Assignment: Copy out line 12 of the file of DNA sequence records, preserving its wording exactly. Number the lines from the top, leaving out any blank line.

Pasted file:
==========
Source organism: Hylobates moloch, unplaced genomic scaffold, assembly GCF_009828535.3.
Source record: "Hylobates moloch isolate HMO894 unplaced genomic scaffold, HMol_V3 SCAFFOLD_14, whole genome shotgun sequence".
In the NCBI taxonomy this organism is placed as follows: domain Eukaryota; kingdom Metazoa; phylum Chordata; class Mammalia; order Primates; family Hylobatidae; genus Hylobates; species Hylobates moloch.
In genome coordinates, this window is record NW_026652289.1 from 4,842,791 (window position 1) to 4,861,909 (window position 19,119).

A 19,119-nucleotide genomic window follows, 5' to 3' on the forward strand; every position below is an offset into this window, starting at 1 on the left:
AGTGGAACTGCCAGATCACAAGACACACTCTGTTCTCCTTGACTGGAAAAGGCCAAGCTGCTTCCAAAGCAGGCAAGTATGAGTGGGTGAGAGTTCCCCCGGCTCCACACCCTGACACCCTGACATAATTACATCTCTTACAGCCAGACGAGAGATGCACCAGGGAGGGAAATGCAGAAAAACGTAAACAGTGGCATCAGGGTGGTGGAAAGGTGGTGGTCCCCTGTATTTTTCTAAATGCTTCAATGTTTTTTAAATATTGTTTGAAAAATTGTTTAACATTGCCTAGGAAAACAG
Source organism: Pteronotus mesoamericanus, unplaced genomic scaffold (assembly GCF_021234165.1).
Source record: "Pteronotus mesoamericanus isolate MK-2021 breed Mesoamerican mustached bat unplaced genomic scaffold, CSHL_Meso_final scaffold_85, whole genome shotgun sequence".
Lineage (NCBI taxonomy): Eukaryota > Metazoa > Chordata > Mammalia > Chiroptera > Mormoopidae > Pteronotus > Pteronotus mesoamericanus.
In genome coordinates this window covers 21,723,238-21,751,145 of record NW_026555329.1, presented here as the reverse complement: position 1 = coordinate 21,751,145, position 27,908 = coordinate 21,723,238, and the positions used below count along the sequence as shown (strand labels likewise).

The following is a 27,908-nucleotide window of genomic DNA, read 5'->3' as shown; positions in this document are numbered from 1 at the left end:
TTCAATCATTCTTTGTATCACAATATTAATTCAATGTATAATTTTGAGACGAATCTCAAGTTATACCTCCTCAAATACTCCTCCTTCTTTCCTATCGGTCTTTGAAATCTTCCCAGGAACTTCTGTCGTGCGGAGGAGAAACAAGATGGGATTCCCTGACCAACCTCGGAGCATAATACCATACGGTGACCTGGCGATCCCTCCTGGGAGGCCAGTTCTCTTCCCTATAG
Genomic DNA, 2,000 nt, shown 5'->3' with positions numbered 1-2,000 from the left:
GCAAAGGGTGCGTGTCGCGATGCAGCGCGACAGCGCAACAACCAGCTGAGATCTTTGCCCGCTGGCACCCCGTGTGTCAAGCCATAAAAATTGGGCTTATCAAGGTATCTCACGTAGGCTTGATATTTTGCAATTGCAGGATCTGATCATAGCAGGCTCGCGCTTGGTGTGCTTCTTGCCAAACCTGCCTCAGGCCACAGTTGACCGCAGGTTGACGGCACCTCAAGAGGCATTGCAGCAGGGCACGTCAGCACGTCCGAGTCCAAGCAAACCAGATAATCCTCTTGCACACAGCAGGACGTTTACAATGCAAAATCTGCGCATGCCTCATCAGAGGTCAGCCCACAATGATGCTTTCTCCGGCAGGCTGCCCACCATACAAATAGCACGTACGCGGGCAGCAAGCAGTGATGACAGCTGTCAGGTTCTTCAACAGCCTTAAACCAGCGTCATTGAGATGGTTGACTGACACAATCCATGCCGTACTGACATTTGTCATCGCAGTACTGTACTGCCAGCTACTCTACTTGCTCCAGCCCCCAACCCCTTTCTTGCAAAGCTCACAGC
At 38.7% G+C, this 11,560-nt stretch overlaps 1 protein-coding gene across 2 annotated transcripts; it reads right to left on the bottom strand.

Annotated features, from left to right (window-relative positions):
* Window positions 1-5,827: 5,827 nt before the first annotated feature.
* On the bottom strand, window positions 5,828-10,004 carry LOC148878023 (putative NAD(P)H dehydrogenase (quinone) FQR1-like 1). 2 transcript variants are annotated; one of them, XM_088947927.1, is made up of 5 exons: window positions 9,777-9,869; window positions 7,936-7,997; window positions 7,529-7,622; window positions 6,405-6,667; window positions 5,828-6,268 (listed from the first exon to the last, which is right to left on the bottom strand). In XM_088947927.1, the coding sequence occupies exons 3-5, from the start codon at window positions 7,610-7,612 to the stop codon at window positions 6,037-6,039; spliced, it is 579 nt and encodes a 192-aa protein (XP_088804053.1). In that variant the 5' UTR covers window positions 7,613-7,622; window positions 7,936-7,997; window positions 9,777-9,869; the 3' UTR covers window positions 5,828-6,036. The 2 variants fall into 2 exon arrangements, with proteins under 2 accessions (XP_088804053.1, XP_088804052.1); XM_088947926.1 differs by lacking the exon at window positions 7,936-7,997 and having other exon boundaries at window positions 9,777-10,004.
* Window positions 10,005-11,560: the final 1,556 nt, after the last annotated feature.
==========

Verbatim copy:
TTCAATCATTCTTTGTATCACAATATTAATTCAATGTATAATTTTGAGACGAATCTCAAGTTATACCTCCTCAAATACTCCTCCTTCTTTCCTATCGGTCTTTGAAATCTTCCCAGGAACTTCTGTCGTGCGGAGGAGAAACAAGATGGGATTCCCTGACCAACCTCGGAGCATAATACCATACGGTGACCTGGCGATCCCTCCTGGGAGGCCAGTTCTCTTCCCTATAG